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Micaela’s Story

Micaela is a dual-language learner who is on the autism spectrum and needed an appropriate school placement for kindergarten.

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News & Media

AFC in the News

12.19.2022 | The Hechinger Report | In a May report pushing for stronger reading curricula in New York City schools, as well as an amped-up safety net for those who struggle, leaders of Advocates for Children of New York said that for too long it has been left up to families to ensure their children become literate. “Blame for low literacy rates is placed not on the system itself, but on individual students and their families,” the report stated. Read article

12.16.2022 | BronxNet | On this edition of Today’s Verdict, attorney Juliet Eisenstein, Esq. from Advocates for Children of New York explains to us about eliminating Regents exams from graduation requirements, a practice which currently makes New York State an outlier in the US. Watch video

12.15.2022 | NYC News Service | “It’s a really unjust and inequitable system,” said Maggie Moroff, senior special-education policy coordinator at the nonprofit Advocates for Children of New York. “And the more resources the family has, the more likely they are to be able to navigate the system, to understand it, to supplement it, and all of those things.” Read article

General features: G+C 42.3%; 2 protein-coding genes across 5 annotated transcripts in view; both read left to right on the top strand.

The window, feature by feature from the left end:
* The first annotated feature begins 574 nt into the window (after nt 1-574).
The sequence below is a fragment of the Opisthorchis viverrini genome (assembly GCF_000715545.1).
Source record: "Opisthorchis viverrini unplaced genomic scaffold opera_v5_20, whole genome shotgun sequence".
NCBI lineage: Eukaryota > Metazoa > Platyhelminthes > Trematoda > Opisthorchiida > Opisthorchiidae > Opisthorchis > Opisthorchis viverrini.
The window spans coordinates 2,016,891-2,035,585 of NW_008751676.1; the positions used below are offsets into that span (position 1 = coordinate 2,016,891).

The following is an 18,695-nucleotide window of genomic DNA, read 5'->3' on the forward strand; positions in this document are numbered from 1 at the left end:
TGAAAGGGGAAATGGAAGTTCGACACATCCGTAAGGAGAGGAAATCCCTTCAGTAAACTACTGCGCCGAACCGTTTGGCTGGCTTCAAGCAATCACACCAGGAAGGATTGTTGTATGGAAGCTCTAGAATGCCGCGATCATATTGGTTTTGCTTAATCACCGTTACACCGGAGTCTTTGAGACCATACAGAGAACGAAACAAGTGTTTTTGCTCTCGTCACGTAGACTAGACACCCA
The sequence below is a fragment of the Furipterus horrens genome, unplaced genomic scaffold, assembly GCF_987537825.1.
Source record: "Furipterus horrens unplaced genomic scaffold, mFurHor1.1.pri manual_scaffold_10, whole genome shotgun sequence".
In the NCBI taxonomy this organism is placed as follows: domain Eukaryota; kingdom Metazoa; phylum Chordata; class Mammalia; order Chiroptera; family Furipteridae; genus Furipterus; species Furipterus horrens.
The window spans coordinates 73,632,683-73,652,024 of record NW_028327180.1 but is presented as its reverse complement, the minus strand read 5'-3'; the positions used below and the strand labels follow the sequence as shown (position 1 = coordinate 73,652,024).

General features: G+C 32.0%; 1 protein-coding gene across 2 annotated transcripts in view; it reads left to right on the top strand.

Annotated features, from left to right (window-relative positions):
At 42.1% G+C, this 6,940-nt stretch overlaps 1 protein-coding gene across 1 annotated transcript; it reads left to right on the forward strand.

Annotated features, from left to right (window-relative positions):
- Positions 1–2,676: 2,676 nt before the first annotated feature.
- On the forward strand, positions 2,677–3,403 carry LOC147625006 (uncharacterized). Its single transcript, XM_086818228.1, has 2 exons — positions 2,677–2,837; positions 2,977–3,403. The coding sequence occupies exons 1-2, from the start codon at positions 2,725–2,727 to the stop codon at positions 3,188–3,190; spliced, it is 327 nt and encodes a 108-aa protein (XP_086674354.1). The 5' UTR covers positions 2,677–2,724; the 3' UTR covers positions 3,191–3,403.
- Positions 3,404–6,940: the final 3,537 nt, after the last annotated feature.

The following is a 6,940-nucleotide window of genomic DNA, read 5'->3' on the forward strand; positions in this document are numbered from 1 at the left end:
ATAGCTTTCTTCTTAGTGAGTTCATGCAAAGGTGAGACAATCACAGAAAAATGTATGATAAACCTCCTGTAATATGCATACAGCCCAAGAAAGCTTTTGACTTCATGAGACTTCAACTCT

12.13.2022 | ABC 7 News | New York City officials announced an expansion of seats for preschool students with special needs across all five boroughs on Tuesday. "Many of these children were sitting at home waiting months or longer, in violation of their legal rights," said Randi Levine, policy director at Advocates for Children of New York. 

Mayor Eric Adams said the Department of Education is keeping the current 3,000 seats available and adding 800 more seats by this spring across 65 early childhood providers. 

Officials said previously, the early childhood education system did not have a strategic or intentional focus on serving young kids living with disabilities and their families. Their teachers and educators were also paid less than their general education peers. Watch video